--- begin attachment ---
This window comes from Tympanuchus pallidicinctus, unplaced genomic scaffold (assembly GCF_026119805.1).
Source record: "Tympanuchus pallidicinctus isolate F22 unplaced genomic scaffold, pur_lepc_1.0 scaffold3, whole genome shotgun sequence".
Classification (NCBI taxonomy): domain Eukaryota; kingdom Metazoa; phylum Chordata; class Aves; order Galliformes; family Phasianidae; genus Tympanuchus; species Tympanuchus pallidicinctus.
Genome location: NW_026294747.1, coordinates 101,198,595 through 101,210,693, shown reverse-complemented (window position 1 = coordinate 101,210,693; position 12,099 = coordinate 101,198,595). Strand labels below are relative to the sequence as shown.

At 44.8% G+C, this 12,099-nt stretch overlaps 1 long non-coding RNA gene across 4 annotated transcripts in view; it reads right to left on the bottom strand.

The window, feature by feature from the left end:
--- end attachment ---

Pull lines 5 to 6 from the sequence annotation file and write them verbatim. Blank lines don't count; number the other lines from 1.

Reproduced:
At 44.8% G+C, this 12,099-nt stretch overlaps 1 long non-coding RNA gene across 4 annotated transcripts in view; it reads right to left on the bottom strand.

The window, feature by feature from the left end: